It was also an interesting time in Melbourne where a lot of brands pitched during those two years. I think we pitched nine times, and it got to a stage where we were in a great pitch rhythm. We ran at them hard, learning more and more during each pitch process. We won a few in a row and so ended up really flourishing during lockdown. That meant we had to expand our team, and we were interviewing candidates online to keep adding to the culture we were building. Our spirit and values were being reinforced by the business we were winning and the people we were hiring to help create them. So, that was really the catalyst for big change in Melbourne.
LBB> How will you be applying that experience to the agency across AUNZ?
Emma> From the Covid experience, we learnt just how resilient we are and how willing people are to put up their hands to help. But also how natural we can be at collaborating across disciplines, people with a shared passion and energy to come together to solve a problem, or change a behaviour. I have no doubt we will see the same cohesive cross-collaboration as we work on our borderless model.
LBB> What trends have you observed in the kind of briefs you are getting as compared to pre-pandemic times?
Emma> It feels like brands are looking for ways to connect more meaningfully with people, through having a strong purpose or shared values. We’re working across topics like climate, drought, hunger, mental health, sustainability - heavy stuff, but it makes getting up in the morning pretty interesting, that’s for sure. We’re also working inside out with a lot of clients, creating brand platforms that work internally first, uniting the brand and their staff, behind a purpose, then bringing that to life outwards, into the advertising. It’s a great place to be with clients.
LBB> What are the significant campaigns that have raised bars and pushed boundaries?
Emma> We have an energy client in Australia, Origin, whom we’re working with, and they are navigating massive change in the energy sector. Our platform sprung from the insight that people don't want to feel overwhelmed by “massive”, for how the planet is changing around them. So, we created a brand platform that allowed people to feel like a small change was all they needed to start with. Anything. That’s where Where All Good Change Starts came from - a way to let people feel hope. That change is possible.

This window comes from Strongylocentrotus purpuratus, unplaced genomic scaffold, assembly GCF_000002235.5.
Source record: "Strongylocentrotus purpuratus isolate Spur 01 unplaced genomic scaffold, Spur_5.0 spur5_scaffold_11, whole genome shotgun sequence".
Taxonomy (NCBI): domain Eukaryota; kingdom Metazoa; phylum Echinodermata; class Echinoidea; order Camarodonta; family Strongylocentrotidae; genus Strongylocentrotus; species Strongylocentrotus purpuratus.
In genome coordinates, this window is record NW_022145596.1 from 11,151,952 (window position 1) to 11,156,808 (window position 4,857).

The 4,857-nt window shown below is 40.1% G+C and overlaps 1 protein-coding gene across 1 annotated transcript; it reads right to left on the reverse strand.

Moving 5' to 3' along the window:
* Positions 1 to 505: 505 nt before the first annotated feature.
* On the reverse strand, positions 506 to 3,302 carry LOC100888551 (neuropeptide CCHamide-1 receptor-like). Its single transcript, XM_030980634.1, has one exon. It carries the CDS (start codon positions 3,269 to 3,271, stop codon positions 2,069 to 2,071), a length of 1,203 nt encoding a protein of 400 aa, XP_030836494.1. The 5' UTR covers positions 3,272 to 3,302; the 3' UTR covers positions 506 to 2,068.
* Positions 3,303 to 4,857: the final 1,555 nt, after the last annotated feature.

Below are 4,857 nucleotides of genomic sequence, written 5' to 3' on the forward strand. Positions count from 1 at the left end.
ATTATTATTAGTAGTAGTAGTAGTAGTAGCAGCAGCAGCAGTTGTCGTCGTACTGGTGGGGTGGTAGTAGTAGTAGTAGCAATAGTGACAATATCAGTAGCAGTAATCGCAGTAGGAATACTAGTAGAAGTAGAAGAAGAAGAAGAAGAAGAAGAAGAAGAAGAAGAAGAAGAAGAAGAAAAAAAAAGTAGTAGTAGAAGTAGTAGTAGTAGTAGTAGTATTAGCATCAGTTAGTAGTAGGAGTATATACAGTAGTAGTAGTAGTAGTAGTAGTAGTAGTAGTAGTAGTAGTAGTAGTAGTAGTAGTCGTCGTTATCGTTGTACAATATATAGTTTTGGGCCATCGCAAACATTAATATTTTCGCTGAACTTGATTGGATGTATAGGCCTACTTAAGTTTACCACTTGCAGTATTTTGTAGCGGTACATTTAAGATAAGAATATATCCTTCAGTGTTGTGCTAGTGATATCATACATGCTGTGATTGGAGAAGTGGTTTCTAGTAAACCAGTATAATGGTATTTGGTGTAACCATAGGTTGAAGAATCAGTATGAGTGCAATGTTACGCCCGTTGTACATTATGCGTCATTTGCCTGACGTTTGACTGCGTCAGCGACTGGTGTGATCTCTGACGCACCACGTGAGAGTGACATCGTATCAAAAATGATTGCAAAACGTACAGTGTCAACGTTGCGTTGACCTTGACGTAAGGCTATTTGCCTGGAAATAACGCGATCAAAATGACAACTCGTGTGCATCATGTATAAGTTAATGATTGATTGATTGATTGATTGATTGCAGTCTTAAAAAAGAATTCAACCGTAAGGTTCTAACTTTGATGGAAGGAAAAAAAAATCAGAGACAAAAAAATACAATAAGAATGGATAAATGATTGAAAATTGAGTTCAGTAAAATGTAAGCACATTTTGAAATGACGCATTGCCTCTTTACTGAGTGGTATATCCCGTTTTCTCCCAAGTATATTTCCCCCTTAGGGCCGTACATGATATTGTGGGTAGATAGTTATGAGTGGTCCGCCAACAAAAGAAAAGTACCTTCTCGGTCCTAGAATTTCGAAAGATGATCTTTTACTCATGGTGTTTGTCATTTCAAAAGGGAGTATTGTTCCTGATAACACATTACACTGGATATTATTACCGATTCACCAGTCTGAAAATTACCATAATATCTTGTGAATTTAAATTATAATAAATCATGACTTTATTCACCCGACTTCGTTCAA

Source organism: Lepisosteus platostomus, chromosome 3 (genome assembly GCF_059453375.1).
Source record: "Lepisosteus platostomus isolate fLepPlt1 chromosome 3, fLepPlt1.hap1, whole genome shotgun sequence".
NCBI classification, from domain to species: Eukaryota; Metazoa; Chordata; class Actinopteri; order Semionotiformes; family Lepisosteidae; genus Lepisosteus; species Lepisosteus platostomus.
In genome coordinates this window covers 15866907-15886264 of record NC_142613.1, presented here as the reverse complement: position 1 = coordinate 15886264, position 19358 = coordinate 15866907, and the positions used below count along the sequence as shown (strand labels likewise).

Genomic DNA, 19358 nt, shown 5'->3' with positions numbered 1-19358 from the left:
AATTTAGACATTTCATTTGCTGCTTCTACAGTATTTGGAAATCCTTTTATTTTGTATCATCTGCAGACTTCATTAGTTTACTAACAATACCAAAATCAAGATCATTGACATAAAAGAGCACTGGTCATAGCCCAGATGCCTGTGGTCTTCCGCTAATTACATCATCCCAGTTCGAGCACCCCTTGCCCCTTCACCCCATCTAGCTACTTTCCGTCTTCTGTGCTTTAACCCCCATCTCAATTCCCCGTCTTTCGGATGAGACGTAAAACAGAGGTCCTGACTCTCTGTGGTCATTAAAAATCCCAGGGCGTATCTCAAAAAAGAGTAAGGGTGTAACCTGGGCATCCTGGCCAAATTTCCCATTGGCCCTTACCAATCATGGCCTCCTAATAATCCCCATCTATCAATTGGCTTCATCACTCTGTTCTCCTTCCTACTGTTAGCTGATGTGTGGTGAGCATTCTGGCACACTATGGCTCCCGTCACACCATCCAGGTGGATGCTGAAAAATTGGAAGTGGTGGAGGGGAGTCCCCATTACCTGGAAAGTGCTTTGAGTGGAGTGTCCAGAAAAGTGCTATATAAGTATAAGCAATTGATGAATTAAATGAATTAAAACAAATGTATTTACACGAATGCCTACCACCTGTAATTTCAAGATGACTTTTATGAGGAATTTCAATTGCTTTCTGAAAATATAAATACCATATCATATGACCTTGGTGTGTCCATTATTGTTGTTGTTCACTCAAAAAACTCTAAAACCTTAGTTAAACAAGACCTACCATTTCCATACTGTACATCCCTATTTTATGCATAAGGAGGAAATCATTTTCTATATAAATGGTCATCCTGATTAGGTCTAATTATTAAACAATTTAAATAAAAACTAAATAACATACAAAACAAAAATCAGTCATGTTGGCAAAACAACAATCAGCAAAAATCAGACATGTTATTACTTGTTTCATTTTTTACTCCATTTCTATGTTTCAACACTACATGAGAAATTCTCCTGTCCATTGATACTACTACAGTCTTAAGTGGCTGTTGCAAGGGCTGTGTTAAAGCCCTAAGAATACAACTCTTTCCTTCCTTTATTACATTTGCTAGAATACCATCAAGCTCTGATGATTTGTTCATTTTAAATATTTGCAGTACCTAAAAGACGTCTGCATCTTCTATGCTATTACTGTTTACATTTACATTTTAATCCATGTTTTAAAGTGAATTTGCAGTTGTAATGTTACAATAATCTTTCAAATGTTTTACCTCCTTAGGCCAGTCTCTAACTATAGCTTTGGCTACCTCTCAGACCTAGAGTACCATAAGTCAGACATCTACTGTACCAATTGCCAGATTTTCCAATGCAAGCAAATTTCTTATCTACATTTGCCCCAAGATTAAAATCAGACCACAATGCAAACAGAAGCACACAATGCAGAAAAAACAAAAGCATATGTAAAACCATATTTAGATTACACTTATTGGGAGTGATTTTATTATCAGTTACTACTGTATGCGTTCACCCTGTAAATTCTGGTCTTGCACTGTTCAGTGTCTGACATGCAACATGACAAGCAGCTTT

LBB> You have said: “We want anything but normal, brands need to bring it.” How can M&C Saatchi help brands to go down that journey?
Emma> It's ultimately about brands finding ways to matter. To be relevant. To have a positive impact. We do that by helping brands find ways to be useful to people, and to talk about how they can make a difference, in a human way. Brands that are willing to find and celebrate their differences, instead of feeling comfort in saying things the same way their competitors are - that makes things interesting. For an agency and for consumers.
LBB> What do you love about participating in events like Youngbloods Victoria? What else do you think needs to be done to give up and coming talents more guidance and exposure?
Emma> I remember how hard it was to get in to see a CD or get some feedback on your book. So I’ve always been really open to speaking at junior events or tutoring, and seeing folios if juniors get in touch and want some feedback. I find there are two kinds of reactions after that. Those who come back with their folio changed after what you suggested they look at, or those you never hear from again. Says a lot, really.
LBB> As an experienced judge, what’s your opinion on the work you are seeing, and what do you want to see more of?
Emma> Well, it sounds pretty obvious, but I love to see ideas that I haven’t seen before! The kind of work that has answered a brief you’ve seen a hundred times and you never thought to do it that way; that kind of work is always amazing. Also, great work that’s created from either an impossible budget or an interesting medium. And I'm a bit of a stickler for work with amazing creativity and effectiveness.
LBB> Looking forward, can you give us a sneak preview of what exciting developments to expect from M&C Saatchi?
Emma> We’re always working on something meaty. At the moment there are projects in the works for mental health, banking and finance, tourism, addiction, hydrogen and solar power, child sponsorship, grocery, Christmas retail, equine welfare…we’ve got clients with some big ambitions, and they giving us great opportunities to come together across cities and help those be realised.